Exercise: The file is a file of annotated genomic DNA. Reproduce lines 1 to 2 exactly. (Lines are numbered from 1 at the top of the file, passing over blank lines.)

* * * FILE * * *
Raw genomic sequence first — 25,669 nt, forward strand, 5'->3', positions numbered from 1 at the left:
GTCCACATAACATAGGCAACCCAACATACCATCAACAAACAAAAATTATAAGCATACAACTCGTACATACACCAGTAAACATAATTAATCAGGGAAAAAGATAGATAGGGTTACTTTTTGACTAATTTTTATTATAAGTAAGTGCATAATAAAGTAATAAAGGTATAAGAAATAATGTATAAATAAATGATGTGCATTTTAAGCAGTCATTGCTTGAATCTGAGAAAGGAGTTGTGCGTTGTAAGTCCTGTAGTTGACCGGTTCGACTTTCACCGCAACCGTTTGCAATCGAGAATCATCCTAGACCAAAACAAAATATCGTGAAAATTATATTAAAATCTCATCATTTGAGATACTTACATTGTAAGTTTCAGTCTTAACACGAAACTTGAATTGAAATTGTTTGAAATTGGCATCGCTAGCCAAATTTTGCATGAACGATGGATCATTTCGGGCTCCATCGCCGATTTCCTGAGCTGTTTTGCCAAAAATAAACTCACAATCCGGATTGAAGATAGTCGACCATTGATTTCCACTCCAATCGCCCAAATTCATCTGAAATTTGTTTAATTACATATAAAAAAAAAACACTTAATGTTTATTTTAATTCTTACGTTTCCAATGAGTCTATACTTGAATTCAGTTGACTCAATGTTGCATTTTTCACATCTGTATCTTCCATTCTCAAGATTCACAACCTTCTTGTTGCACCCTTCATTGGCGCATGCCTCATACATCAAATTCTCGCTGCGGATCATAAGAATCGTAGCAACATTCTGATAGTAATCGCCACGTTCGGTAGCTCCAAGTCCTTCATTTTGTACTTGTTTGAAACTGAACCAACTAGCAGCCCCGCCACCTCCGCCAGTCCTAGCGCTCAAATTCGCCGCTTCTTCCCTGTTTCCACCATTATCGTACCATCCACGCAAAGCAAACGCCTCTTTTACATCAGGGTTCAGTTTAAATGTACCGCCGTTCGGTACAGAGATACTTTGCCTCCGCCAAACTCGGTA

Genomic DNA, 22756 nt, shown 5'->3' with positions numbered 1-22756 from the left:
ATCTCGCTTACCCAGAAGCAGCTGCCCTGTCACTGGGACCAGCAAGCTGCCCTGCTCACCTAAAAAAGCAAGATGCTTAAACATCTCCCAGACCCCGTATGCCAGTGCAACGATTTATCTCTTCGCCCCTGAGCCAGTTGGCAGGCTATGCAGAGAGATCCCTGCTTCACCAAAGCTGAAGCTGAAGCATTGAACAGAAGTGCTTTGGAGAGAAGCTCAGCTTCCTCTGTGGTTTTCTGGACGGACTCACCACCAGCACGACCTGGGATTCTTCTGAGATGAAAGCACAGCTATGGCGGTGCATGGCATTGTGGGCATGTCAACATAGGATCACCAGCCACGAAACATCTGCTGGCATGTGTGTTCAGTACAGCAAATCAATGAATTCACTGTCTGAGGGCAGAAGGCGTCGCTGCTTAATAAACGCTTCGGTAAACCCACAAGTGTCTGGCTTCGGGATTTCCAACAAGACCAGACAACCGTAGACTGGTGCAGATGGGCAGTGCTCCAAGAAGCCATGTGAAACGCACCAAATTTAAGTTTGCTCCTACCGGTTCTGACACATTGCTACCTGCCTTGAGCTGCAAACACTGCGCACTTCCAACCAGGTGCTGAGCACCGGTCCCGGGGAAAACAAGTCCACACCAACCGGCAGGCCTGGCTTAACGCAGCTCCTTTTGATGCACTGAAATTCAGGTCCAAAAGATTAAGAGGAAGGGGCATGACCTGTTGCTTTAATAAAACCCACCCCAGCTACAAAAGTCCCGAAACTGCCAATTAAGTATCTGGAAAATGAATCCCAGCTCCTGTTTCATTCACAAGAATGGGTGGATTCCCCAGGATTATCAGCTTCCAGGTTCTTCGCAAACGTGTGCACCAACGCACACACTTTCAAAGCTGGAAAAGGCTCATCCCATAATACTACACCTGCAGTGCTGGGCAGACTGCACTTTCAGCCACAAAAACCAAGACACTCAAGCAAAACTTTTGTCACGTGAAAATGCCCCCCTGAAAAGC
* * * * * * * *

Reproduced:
Raw genomic sequence first — 25,669 nt, forward strand, 5'->3', positions numbered from 1 at the left:
GTCCACATAACATAGGCAACCCAACATACCATCAACAAACAAAAATTATAAGCATACAACTCGTACATACACCAGTAAACATAATTAATCAGGGAAAAAGATAGATAGGGTTACTTTTTGACTAATTTTTATTATAAGTAAGTGCATAATAAAGTAATAAAGGTATAAGAAATAATGTATAAATAAATGATGTGCATTTTAAGCAGTCATTGCTTGAATCTGAGAAAGGAGTTGTGCGTTGTAAGTCCTGTAGTTGACCGGTTCGACTTTCACCGCAACCGTTTGCAATCGAGAATCATCCTAGACCAAAACAAAATATCGTGAAAATTATATTAAAATCTCATCATTTGAGATACTTACATTGTAAGTTTCAGTCTTAACACGAAACTTGAATTGAAATTGTTTGAAATTGGCATCGCTAGCCAAATTTTGCATGAACGATGGATCATTTCGGGCTCCATCGCCGATTTCCTGAGCTGTTTTGCCAAAAATAAACTCACAATCCGGATTGAAGATAGTCGACCATTGATTTCCACTCCAATCGCCCAAATTCATCTGAAATTTGTTTAATTACATATAAAAAAAAAACACTTAATGTTTATTTTAATTCTTACGTTTCCAATGAGTCTATACTTGAATTCAGTTGACTCAATGTTGCATTTTTCACATCTGTATCTTCCATTCTCAAGATTCACAACCTTCTTGTTGCACCCTTCATTGGCGCATGCCTCATACATCAAATTCTCGCTGCGGATCATAAGAATCGTAGCAACATTCTGATAGTAATCGCCACGTTCGGTAGCTCCAAGTCCTTCATTTTGTACTTGTTTGAAACTGAACCAACTAGCAGCCCCGCCACCTCCGCCAGTCCTAGCGCTCAAATTCGCCGCTTCTTCCCTGTTTCCACCATTATCGTACCATCCACGCAAAGCAAACGCCTCTTTTACATCAGGGTTCAGTTTAAATGTACCGCCGTTCGGTACAGAGATACTTTGCCTCCGCCAAACTCGGTA